As long as my nitrites didn't above the 0.5 ppm, I just dosed with Prime and kept monitoring. My experience has been it takes the nitrospira colony a good week longer to get the nitrites down to zero when cycling than it takes the bacteria colony to break ammonia/ammonium down to nitrites. So if it took 2 weeks to get nitrites out of my ammonia, it has typically taken another 3 weeks to get nitrites down to undetectable unless I am heavily planted.

It sounds like the tabs were a little overkill. Do you have a picture of your tank? Do you have floating plants in another tank? Some floating plants will help you get/ keep ammonia and nitrites down better than water changes if you can get enough roots in the water column.

Depending on your plant load in your tank, and the species, it may be less stressful next time to limit root feeding (tabs) to the heaviest feeders (like val) and use liquid ferts in the water column?

I have noticed with my shrimp and snails that they are much happier when I divide the weekly dose of ferts into 7, and just microdose each day (yes, I occasionally forget a day) and surprisingly my plants are also growing better on the smaller, but more frequent doses of ferts. Just something to think about. 

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On 5/29/2022 at 6:30 AM, Torrey said:

I would venture it's a combination. I typically don't add ferts on the days I clean the tank. May be an old wive's tale, but when I started keeping fish and plants together, I was told to skip ferts if I cleaned the filter or gravel vacced.

This has consistently been my experience, the denitrifying bacteria seem to replicate at about half the speed....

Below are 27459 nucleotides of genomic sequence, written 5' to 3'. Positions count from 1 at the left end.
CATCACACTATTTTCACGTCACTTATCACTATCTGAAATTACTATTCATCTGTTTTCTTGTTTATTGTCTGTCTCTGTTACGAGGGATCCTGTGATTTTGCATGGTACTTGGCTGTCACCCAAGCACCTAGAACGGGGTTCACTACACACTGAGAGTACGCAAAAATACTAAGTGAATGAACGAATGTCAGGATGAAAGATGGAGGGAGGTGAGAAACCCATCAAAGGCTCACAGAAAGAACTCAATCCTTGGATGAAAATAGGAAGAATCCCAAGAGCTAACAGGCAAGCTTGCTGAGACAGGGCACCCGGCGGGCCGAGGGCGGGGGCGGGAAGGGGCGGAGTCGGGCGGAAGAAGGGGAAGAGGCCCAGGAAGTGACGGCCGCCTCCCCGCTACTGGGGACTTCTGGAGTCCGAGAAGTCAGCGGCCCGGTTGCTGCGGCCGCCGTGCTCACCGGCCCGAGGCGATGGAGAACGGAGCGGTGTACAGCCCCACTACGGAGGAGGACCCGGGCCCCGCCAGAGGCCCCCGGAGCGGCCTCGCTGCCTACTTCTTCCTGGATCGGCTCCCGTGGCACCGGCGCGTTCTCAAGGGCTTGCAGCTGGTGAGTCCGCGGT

Do you double dose on the Prime to accommodate the higher chloramine in your water? When my chloramine is low (barely detectable) I only use 2 drops/gallon. When my chloramine levels leave 0.25 ppm ammonium in the water, I double dose. At 0.5 ppm, I triple dose. Above that, I don't use the tap for the water change.

If I double or triple dose, I also increase aeration.

You already got a lot of great advice. Keep an eye on your shrimp, they are more sensitive. On the plus side, the geek in me has joined the geek in others, and Prime appears (in my water, as well as the water of a bunch of people in Australia) to bind up nitrites and ammonia to the point it stops fish flashing from irritated gills, for 48 hours. In softer, acidic water, they were able to get 72 hours of relief. In my hard water, I noticed fish flashing again after 48ish hours.

As long as my nitrites didn't above the 0.5 ppm, I just dosed with Prime and kept monitoring. My experience has been it takes the nitrospira colony a good week longer to get the nitrites down to zero when cycling than it takes the bacteria colony to break ammonia/ammonium down to nitrites. So if it took 2 weeks to get nitrites out of my ammonia, it has typically taken another 3 weeks to get nitrites down to undetectable unless I am heavily planted.

It sounds like the tabs were a little overkill. Do you have a picture of your tank? Do you have floating plants in another tank? Some floating plants will help you get/ keep ammonia and nitrites down better than water changes if you can get enough roots in the water column.

Depending on your plant load in your tank, and the species, it may be less stressful next time to limit root feeding (tabs) to the heaviest feeders (like val) and use liquid ferts in the water column?

I have noticed with my shrimp and snails that they are much happier when I divide the weekly dose of ferts into 7, and just microdose each day (yes, I occasionally forget a day) and surprisingly my plants are also growing better on the smaller, but more frequent doses of ferts. Just something to think about. 

I do appreciate all the advice, I just want to know how it all works! If I understand what's going on then I can  maybe do it better later 🙂